by Connie Hullander
What a great blog you have, Donna. I appreciate the chance to add my thoughts about writing my own novel.
Snowstorm is a novel for young adults or for those who want to better understand how an angry, depressed kid might think. When the main character lands on the adolescent unit of a psychiatric hospital, she’s scared and alone, but has no intention of letting anyone know how vulnerable she feels.
Carly Blackstone is my main character, and I knew her well before I ever started to write. As a teacher, many angry or troubled kids pass through my classrooms. I also knew about the type of teenagers my husband, a psychologist, worked with for many years. With all this in mind, I cobbled together the pissed-off sixteen year-old who would battle doctors, nurses, and other kids all the way through the novel. My vision of the story and how it would all turn out were a lot less formed.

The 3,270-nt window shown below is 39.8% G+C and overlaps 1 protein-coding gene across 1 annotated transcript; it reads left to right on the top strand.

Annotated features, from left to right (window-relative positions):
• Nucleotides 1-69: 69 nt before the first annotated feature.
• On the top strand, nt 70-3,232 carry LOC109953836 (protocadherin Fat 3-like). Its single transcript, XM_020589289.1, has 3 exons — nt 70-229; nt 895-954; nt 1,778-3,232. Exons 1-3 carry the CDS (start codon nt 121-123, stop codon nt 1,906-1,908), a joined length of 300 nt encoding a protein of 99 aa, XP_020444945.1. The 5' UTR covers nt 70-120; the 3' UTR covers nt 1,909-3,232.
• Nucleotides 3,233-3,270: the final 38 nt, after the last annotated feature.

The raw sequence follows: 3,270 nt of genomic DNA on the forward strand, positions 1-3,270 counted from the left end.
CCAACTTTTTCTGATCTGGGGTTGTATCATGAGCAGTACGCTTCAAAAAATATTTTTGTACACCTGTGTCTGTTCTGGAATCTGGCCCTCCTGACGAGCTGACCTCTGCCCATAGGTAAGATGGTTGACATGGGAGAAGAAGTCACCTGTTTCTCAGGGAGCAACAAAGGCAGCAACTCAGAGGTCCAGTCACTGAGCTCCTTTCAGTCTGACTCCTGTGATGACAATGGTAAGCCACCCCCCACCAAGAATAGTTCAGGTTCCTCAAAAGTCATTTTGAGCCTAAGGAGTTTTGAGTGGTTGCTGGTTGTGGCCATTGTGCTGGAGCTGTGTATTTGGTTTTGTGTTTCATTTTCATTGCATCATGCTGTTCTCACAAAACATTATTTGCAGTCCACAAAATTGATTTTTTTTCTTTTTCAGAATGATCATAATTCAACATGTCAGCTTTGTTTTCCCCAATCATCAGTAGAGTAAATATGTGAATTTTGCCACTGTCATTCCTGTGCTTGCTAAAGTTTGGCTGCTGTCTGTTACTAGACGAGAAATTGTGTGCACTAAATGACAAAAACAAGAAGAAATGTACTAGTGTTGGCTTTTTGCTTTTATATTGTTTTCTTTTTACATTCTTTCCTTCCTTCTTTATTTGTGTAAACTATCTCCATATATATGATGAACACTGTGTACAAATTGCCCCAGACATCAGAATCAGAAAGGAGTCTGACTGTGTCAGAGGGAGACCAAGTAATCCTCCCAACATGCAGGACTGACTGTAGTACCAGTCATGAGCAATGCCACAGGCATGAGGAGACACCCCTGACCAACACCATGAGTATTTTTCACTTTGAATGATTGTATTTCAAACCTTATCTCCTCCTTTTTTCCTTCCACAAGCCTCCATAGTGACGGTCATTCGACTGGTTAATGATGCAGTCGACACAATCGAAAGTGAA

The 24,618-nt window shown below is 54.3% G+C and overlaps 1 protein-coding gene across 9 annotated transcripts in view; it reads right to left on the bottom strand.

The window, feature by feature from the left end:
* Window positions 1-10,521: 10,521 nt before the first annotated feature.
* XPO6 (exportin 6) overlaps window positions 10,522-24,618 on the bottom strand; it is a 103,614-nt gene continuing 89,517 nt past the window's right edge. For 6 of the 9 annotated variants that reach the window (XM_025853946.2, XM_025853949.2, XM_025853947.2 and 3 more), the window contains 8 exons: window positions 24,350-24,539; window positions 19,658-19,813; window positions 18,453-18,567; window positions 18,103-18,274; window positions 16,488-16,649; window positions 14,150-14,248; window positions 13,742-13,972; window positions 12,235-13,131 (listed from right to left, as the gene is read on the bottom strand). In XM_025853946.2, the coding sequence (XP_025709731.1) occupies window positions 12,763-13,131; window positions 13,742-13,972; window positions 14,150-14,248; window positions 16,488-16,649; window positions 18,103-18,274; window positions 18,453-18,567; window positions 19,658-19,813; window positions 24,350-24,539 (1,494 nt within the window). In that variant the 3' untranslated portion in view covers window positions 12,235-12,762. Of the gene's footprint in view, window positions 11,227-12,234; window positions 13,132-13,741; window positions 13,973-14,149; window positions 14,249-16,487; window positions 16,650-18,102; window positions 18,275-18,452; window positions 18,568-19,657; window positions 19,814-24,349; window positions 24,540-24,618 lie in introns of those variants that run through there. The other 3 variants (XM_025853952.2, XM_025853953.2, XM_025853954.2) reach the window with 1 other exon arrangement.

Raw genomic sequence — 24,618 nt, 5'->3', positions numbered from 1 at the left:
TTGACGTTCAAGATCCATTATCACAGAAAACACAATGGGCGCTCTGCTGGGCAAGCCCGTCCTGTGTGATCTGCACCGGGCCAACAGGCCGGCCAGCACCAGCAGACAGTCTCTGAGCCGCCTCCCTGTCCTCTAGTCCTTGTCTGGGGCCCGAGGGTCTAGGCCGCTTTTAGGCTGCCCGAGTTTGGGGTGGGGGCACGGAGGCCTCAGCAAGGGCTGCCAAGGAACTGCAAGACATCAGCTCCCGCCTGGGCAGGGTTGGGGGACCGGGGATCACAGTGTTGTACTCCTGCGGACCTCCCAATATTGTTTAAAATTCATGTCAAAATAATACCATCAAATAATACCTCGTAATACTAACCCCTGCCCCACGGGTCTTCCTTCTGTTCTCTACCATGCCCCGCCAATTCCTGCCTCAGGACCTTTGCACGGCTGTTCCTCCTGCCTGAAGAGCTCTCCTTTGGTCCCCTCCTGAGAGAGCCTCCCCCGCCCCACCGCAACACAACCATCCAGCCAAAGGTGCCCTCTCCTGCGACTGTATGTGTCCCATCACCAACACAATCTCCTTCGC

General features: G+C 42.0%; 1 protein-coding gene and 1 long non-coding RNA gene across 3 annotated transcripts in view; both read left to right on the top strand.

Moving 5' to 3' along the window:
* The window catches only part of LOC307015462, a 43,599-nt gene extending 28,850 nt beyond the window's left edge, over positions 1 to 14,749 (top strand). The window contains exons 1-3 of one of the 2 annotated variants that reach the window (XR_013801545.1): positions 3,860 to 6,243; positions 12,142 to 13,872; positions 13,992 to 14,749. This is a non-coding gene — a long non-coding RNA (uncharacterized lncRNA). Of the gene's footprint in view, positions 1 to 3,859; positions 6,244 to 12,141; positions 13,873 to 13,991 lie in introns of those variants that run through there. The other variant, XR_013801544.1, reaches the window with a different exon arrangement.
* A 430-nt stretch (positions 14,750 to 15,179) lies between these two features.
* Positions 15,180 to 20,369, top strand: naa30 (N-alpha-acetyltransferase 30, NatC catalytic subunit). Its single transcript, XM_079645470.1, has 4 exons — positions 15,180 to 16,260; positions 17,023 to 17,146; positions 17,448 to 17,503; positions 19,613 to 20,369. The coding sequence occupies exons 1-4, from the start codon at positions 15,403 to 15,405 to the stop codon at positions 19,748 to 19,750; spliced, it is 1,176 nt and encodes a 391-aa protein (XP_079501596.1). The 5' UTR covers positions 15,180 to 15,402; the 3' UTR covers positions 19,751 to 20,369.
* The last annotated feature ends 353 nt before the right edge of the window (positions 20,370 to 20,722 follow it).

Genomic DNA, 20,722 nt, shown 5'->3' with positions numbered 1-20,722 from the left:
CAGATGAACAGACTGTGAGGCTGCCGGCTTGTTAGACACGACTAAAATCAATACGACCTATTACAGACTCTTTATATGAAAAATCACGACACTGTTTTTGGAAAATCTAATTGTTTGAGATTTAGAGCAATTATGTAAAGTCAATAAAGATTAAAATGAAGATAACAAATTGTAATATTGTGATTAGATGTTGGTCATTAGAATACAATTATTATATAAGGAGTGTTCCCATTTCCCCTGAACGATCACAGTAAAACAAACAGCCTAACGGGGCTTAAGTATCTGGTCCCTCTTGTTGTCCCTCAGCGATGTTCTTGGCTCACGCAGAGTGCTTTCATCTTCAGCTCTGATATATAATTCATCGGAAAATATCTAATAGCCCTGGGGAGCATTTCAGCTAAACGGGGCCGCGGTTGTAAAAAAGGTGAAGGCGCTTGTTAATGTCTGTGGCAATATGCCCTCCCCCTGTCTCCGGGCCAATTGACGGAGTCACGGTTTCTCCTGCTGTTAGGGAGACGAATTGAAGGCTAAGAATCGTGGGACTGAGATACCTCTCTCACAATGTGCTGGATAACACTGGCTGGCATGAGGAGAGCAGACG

When I begin a story, I don’t always know why a particular story line appeals. I think it’s a little like understanding yourself. We choose things to buy, places to visit, or people we like without necessarily thinking about our motivations, and we don’t need to evaluate our every move. On the other hand, without a direction to the novel, it would be easy to ramble.
In thinking about what I wanted to accomplish, I realized my goal wasn’t to show how miserable life is at home for some kids. I wasn’t interested in pointing fingers. Instead, I wanted to show how Carly and the other kids could face up to the demons and make those “coming of age” decisions we all have to make.
In 1640, George Herbert published a collection of writings which included a quotation: “Living well is the best revenge.” Carly never read that citation, but it’s the lesson I wanted her to learn – and the lesson I hope some others will figure out when they read Snowstorm.
Prior to writing her first novel, she was an award-winning short story writer. Words and language are also her focus in her other occupation as a French instructor in a technical college. Through teaching in both high school and college, she gained an understanding of young adults and the challenges faced by so many of them. Connie lives with her husband in South Carolina.